They are learning that eating up a healthy dinner and having a small treat after is a natural way to have everything they want as well as everything they need. If that makes sense .

They don't like Haribo type sweets anyway as luck would have it and prefer a chunk of chocolate.

dianewalker Sun 21-Aug-05 21:11:25

Thanks everyone. I guess deep down I know I know that I'm going to have to change. It's just a little hard.

hymenlover Sun 21-Aug-05 21:12:39

diane, you say you don't want to feed her rubbish and that youa re scared she will be fat/spotty/teeth will rot...
But I do think you are being a bit too strict.

Sugar isn't rubbish... we all need it in small amounts!
And I think this is the key...moderation!

I think you would do better to teach her the importance of dental hygiene, eating sensibly etc etc rather than just putting a blanket ban on al foods you consider "bad"
(have to say i am with you on aspartame and artificial colours etc though)

Twiglett Sun 21-Aug-05 21:13:28

of course its hard

its hard because you want to protect her and deep down you believe all these things are evil

you need to find a way to re-educate yourself about food so that you can pass on healthy choices (everything in moderation) to your child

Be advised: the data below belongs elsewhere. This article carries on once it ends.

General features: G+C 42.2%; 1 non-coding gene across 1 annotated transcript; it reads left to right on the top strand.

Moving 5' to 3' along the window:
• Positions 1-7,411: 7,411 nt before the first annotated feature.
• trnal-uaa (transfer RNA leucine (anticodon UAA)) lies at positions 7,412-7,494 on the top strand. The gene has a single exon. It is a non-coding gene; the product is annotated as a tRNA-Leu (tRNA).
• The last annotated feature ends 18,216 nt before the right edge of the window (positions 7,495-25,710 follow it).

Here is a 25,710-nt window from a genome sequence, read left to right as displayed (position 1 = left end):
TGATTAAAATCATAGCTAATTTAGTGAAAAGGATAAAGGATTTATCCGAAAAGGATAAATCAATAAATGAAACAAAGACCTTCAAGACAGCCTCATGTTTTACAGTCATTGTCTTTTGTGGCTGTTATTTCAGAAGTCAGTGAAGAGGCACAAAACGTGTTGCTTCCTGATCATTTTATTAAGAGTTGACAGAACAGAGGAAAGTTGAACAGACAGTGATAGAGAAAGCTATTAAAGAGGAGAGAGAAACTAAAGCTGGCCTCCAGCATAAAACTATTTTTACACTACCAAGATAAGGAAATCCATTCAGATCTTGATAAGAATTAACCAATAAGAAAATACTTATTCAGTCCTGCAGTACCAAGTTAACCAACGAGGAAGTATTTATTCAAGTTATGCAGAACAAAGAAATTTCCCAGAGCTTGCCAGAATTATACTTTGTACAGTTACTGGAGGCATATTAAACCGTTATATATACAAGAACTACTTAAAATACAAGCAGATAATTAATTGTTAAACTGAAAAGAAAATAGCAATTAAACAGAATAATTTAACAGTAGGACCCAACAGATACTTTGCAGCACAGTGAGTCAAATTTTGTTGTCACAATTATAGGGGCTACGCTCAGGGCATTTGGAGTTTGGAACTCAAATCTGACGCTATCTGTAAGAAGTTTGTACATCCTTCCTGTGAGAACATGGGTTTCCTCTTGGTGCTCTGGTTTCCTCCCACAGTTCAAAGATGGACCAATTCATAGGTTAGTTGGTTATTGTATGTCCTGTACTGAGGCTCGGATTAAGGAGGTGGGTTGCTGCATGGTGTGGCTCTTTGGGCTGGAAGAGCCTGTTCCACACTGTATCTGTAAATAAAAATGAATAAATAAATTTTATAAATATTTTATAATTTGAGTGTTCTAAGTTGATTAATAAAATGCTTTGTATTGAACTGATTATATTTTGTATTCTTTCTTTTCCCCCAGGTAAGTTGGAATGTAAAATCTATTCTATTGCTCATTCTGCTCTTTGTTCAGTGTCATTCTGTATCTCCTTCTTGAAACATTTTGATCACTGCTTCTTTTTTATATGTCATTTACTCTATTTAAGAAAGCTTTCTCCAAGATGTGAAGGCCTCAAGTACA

did you read the guardian article on sweets the other week?? it was quite endearing

hymenlover Sun 21-Aug-05 21:13:56

and i agree with the others who have said that banning all these things may make her far more likely to rebel and go mad with them once she has more freedom.

MummyJules Sun 21-Aug-05 21:13:59

Talking from experience - I started stealing and bingeing on sweets from the local shop when I was five because my mother neglected me in all sorts of way but was particuarly strict with sweets/chocolate or anything that could be seen as a treat. I am now quite overweight and still have what people class as an eating disorder.

I am sure that I read in one of the earlier Mumsnet newsletters that some research had taken place where scientists had two groups of children - one who were subjected to sweets/chocolate on a regular basis and the other who very rarely had them. The result being that the one's who rarely had them binged on them whenever they were available and the others had a lot more self control. I let my DD have a bit of chocolate every couple of days (perhaps a couple of buttons or a biscuit) and see no problem with that. I wouldn't let her have chewy sweets or lollipops but have no problem with sprinkles etc. I don't want food to become an issue for her as much as it is for me. Although I really think you should speak to your nursery as that is completely innapropriate for them to give your child something you have specifically said no to - I had an issue with the playgroup when they gave her lollipops as I know she has a tendency to run around with food in her mouth.